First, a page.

Predicting the onset of emotional recovery following nonmarital relationship dissolution

Survival analyses of sadness and anger

Research output: Contribution to journalArticle

73 Citations (Scopus)

Abstract

Event onset modeling was used to investigate the time course of breakup-related affective processes. Daily emotion data were collected for 4 weeks from 58 young adults who recently experienced the dissolution of a serious romantic relationship. Using baseline data obtained from individuals in intact dating relationships, sadness and anger recovery were defined as points in time and then modeled as a function of theoretically relevant predictors using Cox's survival analysis. Acceptance of relationship termination mediated the association between attachment security and sadness recovery. Greater levels of love, anger, and attachment preoccupation were associated with a decreased probability of sadness recovery during the study period. Attachment security was associated with an increased probability of anger recovery, whereas ongoing sadness decreased the probability of this event. Discussion centers on the differential functioning of sadness and anger as well as the need to consider emotional change as a multicomponent process.

Original languageEnglish (US)
Pages (from-to)298-312
Number of pages15
JournalPersonality and Social Psychology Bulletin
Volume32
Issue number3
DOIs
StatePublished - Mar 2006

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Anger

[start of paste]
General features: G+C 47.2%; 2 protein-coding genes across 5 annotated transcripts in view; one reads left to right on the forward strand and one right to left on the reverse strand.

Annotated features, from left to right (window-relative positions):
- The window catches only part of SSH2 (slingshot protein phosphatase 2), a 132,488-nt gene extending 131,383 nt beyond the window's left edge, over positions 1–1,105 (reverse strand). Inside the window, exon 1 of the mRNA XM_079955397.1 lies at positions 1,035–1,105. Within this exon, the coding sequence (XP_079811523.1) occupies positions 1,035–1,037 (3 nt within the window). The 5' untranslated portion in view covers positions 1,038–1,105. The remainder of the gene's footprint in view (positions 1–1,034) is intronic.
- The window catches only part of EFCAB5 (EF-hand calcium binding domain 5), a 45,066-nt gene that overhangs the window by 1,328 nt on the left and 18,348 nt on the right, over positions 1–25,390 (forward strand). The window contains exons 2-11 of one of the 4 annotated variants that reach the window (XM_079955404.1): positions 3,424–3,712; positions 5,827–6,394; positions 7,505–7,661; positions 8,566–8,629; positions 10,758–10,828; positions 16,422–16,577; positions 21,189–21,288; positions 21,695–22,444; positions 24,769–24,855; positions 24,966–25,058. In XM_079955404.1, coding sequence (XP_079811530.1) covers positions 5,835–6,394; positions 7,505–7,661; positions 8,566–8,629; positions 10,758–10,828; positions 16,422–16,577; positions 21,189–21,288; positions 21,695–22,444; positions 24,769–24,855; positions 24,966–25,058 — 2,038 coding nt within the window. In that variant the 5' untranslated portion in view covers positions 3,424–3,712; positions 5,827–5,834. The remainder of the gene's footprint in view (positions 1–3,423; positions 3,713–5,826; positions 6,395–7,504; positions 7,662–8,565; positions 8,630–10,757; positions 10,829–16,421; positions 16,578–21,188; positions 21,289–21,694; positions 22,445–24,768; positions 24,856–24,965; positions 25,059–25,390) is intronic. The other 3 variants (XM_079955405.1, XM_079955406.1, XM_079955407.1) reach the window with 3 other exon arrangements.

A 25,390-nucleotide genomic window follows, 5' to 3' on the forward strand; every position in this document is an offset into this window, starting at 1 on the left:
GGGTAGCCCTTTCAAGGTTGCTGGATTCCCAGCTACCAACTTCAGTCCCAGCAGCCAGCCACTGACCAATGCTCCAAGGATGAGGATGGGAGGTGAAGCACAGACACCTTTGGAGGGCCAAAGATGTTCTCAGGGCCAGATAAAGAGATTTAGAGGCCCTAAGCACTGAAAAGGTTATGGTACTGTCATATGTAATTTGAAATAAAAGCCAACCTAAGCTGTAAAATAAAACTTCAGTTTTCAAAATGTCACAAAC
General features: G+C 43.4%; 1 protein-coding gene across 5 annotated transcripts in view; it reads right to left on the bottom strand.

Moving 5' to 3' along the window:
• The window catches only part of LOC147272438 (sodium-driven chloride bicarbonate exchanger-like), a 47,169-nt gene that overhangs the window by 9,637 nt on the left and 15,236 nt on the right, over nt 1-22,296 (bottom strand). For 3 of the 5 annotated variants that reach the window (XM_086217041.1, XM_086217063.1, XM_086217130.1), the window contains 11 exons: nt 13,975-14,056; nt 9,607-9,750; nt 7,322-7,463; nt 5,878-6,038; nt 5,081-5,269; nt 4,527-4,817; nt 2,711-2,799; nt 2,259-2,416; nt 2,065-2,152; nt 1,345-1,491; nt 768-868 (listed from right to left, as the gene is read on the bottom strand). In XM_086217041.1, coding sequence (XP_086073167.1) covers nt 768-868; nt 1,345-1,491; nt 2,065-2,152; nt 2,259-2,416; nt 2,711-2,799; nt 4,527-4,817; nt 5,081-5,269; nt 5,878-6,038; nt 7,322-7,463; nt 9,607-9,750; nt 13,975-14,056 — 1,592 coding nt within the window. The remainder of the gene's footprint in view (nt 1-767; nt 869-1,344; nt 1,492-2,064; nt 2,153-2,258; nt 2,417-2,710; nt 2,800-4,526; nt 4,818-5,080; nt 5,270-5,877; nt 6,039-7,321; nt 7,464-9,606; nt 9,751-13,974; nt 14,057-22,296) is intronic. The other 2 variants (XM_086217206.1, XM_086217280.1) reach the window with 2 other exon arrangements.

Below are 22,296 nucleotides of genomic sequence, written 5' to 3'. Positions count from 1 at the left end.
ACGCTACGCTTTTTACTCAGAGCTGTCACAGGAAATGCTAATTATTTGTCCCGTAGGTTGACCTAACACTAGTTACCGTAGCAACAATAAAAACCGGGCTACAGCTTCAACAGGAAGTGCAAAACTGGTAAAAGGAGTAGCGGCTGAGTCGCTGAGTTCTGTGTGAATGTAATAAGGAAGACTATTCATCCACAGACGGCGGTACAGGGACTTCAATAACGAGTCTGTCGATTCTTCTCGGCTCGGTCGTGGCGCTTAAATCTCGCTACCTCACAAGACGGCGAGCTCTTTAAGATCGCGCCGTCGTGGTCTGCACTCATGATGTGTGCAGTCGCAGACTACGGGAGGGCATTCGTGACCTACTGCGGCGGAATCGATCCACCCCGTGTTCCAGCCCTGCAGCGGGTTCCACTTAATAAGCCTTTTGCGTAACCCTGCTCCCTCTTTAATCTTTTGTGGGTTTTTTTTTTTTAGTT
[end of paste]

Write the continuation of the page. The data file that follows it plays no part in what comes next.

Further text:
Survival Analysis
Love
Young Adult
Emotions

Keywords

  • Analysis of change
  • Attachment
  • Breakups
  • Emotion
  • Survival analysis

ASJC Scopus subject areas

  • Psychology(all)
  • Social Psychology

Cite this

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abstract = "Event onset modeling was used to investigate the time course of breakup-related affective processes. Daily emotion data were collected for 4 weeks from 58 young adults who recently experienced the dissolution of a serious romantic relationship. Using baseline data obtained from individuals in intact dating relationships, sadness and anger recovery were defined as points in time and then modeled as a function of theoretically relevant predictors using Cox's survival analysis. Acceptance of relationship termination mediated the association between attachment security and sadness recovery. Greater levels of love, anger, and attachment preoccupation were associated with a decreased probability of sadness recovery during the study period. Attachment security was associated with an increased probability of anger recovery, whereas ongoing sadness decreased the probability of this event. Discussion centers on the differential functioning of sadness and anger as well as the need to consider emotional change as a multicomponent process.",
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